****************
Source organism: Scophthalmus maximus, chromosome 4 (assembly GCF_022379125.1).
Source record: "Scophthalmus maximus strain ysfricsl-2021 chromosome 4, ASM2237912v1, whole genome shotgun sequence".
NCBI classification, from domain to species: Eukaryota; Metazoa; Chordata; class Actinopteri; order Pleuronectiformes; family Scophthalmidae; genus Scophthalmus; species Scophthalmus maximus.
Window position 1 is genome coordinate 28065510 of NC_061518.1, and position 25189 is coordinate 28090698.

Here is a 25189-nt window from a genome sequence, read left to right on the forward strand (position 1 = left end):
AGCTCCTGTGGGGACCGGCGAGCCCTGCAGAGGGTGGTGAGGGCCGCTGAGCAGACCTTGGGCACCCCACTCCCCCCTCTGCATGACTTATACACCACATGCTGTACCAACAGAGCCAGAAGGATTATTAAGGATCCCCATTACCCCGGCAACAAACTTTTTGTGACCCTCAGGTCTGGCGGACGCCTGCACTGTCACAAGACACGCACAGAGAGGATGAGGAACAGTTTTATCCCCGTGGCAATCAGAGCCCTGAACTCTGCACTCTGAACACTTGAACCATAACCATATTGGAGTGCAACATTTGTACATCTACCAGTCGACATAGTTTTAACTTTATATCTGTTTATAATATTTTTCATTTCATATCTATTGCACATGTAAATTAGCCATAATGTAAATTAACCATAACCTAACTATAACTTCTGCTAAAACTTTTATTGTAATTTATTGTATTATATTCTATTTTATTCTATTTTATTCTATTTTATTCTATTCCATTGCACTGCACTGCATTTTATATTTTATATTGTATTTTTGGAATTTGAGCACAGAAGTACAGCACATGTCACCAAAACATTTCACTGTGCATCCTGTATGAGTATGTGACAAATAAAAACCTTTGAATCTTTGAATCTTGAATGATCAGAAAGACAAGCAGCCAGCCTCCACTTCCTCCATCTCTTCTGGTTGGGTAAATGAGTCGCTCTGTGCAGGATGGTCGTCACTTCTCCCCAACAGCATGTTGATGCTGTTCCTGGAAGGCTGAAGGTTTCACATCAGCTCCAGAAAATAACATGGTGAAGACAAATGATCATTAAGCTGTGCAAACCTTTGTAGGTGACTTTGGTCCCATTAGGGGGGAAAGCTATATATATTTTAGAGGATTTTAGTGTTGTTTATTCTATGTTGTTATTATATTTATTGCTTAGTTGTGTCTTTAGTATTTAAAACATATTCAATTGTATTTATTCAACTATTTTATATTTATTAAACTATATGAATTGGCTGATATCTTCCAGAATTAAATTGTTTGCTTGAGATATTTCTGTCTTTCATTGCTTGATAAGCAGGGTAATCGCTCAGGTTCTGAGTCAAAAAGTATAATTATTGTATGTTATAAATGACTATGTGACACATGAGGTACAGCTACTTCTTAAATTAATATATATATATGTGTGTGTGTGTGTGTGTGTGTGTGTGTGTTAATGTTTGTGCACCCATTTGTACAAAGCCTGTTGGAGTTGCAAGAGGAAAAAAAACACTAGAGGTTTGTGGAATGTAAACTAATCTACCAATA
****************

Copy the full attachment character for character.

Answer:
Source organism: Scophthalmus maximus, chromosome 4 (assembly GCF_022379125.1).
Source record: "Scophthalmus maximus strain ysfricsl-2021 chromosome 4, ASM2237912v1, whole genome shotgun sequence".
NCBI classification, from domain to species: Eukaryota; Metazoa; Chordata; class Actinopteri; order Pleuronectiformes; family Scophthalmidae; genus Scophthalmus; species Scophthalmus maximus.
Window position 1 is genome coordinate 28065510 of NC_061518.1, and position 25189 is coordinate 28090698.

Here is a 25189-nt window from a genome sequence, read left to right on the forward strand (position 1 = left end):
AGCTCCTGTGGGGACCGGCGAGCCCTGCAGAGGGTGGTGAGGGCCGCTGAGCAGACCTTGGGCACCCCACTCCCCCCTCTGCATGACTTATACACCACATGCTGTACCAACAGAGCCAGAAGGATTATTAAGGATCCCCATTACCCCGGCAACAAACTTTTTGTGACCCTCAGGTCTGGCGGACGCCTGCACTGTCACAAGACACGCACAGAGAGGATGAGGAACAGTTTTATCCCCGTGGCAATCAGAGCCCTGAACTCTGCACTCTGAACACTTGAACCATAACCATATTGGAGTGCAACATTTGTACATCTACCAGTCGACATAGTTTTAACTTTATATCTGTTTATAATATTTTTCATTTCATATCTATTGCACATGTAAATTAGCCATAATGTAAATTAACCATAACCTAACTATAACTTCTGCTAAAACTTTTATTGTAATTTATTGTATTATATTCTATTTTATTCTATTTTATTCTATTTTATTCTATTCCATTGCACTGCACTGCATTTTATATTTTATATTGTATTTTTGGAATTTGAGCACAGAAGTACAGCACATGTCACCAAAACATTTCACTGTGCATCCTGTATGAGTATGTGACAAATAAAAACCTTTGAATCTTTGAATCTTGAATGATCAGAAAGACAAGCAGCCAGCCTCCACTTCCTCCATCTCTTCTGGTTGGGTAAATGAGTCGCTCTGTGCAGGATGGTCGTCACTTCTCCCCAACAGCATGTTGATGCTGTTCCTGGAAGGCTGAAGGTTTCACATCAGCTCCAGAAAATAACATGGTGAAGACAAATGATCATTAAGCTGTGCAAACCTTTGTAGGTGACTTTGGTCCCATTAGGGGGGAAAGCTATATATATTTTAGAGGATTTTAGTGTTGTTTATTCTATGTTGTTATTATATTTATTGCTTAGTTGTGTCTTTAGTATTTAAAACATATTCAATTGTATTTATTCAACTATTTTATATTTATTAAACTATATGAATTGGCTGATATCTTCCAGAATTAAATTGTTTGCTTGAGATATTTCTGTCTTTCATTGCTTGATAAGCAGGGTAATCGCTCAGGTTCTGAGTCAAAAAGTATAATTATTGTATGTTATAAATGACTATGTGACACATGAGGTACAGCTACTTCTTAAATTAATATATATATATGTGTGTGTGTGTGTGTGTGTGTGTGTGTGTTAATGTTTGTGCACCCATTTGTACAAAGCCTGTTGGAGTTGCAAGAGGAAAAAAAACACTAGAGGTTTGTGGAATGTAAACTAATCTACCAATA